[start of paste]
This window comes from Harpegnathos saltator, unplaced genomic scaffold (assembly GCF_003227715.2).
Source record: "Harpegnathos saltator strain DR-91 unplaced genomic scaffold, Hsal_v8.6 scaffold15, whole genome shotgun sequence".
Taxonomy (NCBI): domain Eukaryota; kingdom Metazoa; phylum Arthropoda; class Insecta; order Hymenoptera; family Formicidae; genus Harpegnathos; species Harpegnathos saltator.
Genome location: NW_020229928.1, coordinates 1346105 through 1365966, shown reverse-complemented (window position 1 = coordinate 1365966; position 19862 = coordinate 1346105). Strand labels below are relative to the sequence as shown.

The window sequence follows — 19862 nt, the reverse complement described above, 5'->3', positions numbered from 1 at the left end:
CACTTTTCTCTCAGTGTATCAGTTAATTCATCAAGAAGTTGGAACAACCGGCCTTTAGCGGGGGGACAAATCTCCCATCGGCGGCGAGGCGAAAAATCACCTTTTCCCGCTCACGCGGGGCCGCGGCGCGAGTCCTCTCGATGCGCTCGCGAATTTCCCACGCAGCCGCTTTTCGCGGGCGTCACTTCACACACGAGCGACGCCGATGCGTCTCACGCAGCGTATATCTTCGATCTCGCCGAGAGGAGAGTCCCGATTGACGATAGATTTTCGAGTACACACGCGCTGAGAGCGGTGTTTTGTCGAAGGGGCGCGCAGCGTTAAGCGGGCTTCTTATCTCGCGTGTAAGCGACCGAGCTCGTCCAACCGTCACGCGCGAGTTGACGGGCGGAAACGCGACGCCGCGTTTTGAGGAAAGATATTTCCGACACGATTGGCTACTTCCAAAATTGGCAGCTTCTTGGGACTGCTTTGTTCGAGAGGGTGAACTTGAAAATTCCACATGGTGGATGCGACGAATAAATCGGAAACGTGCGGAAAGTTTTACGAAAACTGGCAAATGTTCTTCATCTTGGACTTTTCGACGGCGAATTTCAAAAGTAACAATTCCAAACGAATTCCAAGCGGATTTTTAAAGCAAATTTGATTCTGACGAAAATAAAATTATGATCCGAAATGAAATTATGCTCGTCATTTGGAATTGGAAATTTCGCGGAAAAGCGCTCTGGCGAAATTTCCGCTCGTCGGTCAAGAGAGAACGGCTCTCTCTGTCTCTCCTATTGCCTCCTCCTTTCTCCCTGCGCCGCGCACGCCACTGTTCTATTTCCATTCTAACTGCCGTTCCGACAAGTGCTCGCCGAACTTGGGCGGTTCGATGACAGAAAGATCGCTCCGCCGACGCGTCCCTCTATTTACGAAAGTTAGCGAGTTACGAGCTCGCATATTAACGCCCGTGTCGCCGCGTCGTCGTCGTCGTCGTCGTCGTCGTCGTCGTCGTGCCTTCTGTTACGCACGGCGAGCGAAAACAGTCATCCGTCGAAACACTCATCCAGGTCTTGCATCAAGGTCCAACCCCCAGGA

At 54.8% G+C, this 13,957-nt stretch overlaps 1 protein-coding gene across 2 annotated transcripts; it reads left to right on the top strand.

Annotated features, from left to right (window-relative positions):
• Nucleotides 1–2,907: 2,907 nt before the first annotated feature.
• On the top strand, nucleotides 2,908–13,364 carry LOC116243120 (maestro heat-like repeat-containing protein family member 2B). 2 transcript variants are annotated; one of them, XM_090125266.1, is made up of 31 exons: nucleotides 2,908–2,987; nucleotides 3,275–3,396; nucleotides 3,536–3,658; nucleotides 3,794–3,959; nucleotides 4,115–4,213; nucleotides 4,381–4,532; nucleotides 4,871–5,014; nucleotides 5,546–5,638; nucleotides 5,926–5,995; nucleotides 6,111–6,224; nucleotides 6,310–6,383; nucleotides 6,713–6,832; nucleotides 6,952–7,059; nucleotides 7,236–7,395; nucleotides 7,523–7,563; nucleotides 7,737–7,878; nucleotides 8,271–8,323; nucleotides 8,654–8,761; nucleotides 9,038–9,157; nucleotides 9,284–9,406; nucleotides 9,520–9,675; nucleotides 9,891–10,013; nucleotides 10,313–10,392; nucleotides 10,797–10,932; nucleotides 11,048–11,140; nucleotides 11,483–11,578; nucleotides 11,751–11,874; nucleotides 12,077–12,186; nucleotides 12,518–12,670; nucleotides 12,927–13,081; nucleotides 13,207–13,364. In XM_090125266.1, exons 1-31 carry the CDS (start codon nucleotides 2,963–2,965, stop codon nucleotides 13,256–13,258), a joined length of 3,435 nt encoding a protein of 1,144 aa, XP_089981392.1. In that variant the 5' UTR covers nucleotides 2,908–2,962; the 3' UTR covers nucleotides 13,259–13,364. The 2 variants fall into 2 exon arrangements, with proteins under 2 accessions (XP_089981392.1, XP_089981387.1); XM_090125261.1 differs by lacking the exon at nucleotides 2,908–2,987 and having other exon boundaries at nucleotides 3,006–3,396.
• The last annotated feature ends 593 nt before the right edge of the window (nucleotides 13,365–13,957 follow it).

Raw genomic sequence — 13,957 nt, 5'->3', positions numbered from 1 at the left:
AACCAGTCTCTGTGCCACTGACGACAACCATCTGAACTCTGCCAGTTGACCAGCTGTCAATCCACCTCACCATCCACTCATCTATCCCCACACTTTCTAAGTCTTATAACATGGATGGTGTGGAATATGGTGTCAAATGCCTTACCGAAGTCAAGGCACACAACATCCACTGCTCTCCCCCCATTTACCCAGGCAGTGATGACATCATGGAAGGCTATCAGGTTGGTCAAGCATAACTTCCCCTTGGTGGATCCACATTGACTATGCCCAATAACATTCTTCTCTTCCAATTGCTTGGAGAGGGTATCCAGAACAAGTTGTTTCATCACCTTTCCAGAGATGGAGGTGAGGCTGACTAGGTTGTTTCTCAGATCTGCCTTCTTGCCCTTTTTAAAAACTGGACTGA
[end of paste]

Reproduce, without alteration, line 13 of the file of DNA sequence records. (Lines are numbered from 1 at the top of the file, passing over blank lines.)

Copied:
AACCAGTCTCTGTGCCACTGACGACAACCATCTGAACTCTGCCAGTTGACCAGCTGTCAATCCACCTCACCATCCACTCATCTATCCCCACACTTTCTAAGTCTTATAACATGGATGGTGTGGAATATGGTGTCAAATGCCTTACCGAAGTCAAGGCACACAACATCCACTGCTCTCCCCCCATTTACCCAGGCAGTGATGACATCATGGAAGGCTATCAGGTTGGTCAAGCATAACTTCCCCTTGGTGGATCCACATTGACTATGCCCAATAACATTCTTCTCTTCCAATTGCTTGGAGAGGGTATCCAGAACAAGTTGTTTCATCACCTTTCCAGAGATGGAGGTGAGGCTGACTAGGTTGTTTCTCAGATCTGCCTTCTTGCCCTTTTTAAAAACTGGACTGA